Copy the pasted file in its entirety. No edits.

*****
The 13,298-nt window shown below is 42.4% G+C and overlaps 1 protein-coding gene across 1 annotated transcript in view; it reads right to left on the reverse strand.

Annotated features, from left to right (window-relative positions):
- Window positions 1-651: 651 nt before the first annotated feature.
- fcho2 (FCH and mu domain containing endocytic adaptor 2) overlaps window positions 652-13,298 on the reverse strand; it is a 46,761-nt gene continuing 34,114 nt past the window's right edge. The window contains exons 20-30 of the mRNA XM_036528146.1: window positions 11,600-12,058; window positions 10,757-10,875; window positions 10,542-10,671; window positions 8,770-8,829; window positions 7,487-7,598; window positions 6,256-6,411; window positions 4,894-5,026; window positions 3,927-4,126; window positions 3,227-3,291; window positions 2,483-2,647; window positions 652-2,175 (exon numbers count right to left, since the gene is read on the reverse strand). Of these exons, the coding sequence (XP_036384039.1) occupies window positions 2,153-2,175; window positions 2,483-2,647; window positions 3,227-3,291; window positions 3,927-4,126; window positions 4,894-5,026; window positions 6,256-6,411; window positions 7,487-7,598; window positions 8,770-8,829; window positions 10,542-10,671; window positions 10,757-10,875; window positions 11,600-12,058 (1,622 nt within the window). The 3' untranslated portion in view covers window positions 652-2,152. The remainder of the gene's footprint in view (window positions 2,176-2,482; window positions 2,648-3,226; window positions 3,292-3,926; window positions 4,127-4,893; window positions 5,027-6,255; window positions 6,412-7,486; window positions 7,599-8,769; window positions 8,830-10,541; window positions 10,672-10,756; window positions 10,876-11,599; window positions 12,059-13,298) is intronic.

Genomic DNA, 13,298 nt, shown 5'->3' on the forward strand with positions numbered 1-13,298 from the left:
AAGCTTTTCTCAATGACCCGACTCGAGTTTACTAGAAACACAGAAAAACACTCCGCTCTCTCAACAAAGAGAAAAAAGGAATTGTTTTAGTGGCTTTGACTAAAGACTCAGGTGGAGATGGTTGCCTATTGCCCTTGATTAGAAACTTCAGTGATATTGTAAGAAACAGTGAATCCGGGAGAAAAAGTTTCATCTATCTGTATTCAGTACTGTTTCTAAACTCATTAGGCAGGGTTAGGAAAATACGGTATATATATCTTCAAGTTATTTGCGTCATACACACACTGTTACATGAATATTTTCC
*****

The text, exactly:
The 13,298-nt window shown below is 42.4% G+C and overlaps 1 protein-coding gene across 1 annotated transcript in view; it reads right to left on the reverse strand.

Annotated features, from left to right (window-relative positions):
- Window positions 1-651: 651 nt before the first annotated feature.
- fcho2 (FCH and mu domain containing endocytic adaptor 2) overlaps window positions 652-13,298 on the reverse strand; it is a 46,761-nt gene continuing 34,114 nt past the window's right edge. The window contains exons 20-30 of the mRNA XM_036528146.1: window positions 11,600-12,058; window positions 10,757-10,875; window positions 10,542-10,671; window positions 8,770-8,829; window positions 7,487-7,598; window positions 6,256-6,411; window positions 4,894-5,026; window positions 3,927-4,126; window positions 3,227-3,291; window positions 2,483-2,647; window positions 652-2,175 (exon numbers count right to left, since the gene is read on the reverse strand). Of these exons, the coding sequence (XP_036384039.1) occupies window positions 2,153-2,175; window positions 2,483-2,647; window positions 3,227-3,291; window positions 3,927-4,126; window positions 4,894-5,026; window positions 6,256-6,411; window positions 7,487-7,598; window positions 8,770-8,829; window positions 10,542-10,671; window positions 10,757-10,875; window positions 11,600-12,058 (1,622 nt within the window). The 3' untranslated portion in view covers window positions 652-2,152. The remainder of the gene's footprint in view (window positions 2,176-2,482; window positions 2,648-3,226; window positions 3,292-3,926; window positions 4,127-4,893; window positions 5,027-6,255; window positions 6,412-7,486; window positions 7,599-8,769; window positions 8,830-10,541; window positions 10,672-10,756; window positions 10,876-11,599; window positions 12,059-13,298) is intronic.

Genomic DNA, 13,298 nt, shown 5'->3' on the forward strand with positions numbered 1-13,298 from the left:
AAGCTTTTCTCAATGACCCGACTCGAGTTTACTAGAAACACAGAAAAACACTCCGCTCTCTCAACAAAGAGAAAAAAGGAATTGTTTTAGTGGCTTTGACTAAAGACTCAGGTGGAGATGGTTGCCTATTGCCCTTGATTAGAAACTTCAGTGATATTGTAAGAAACAGTGAATCCGGGAGAAAAAGTTTCATCTATCTGTATTCAGTACTGTTTCTAAACTCATTAGGCAGGGTTAGGAAAATACGGTATATATATCTTCAAGTTATTTGCGTCATACACACACTGTTACATGAATATTTTCC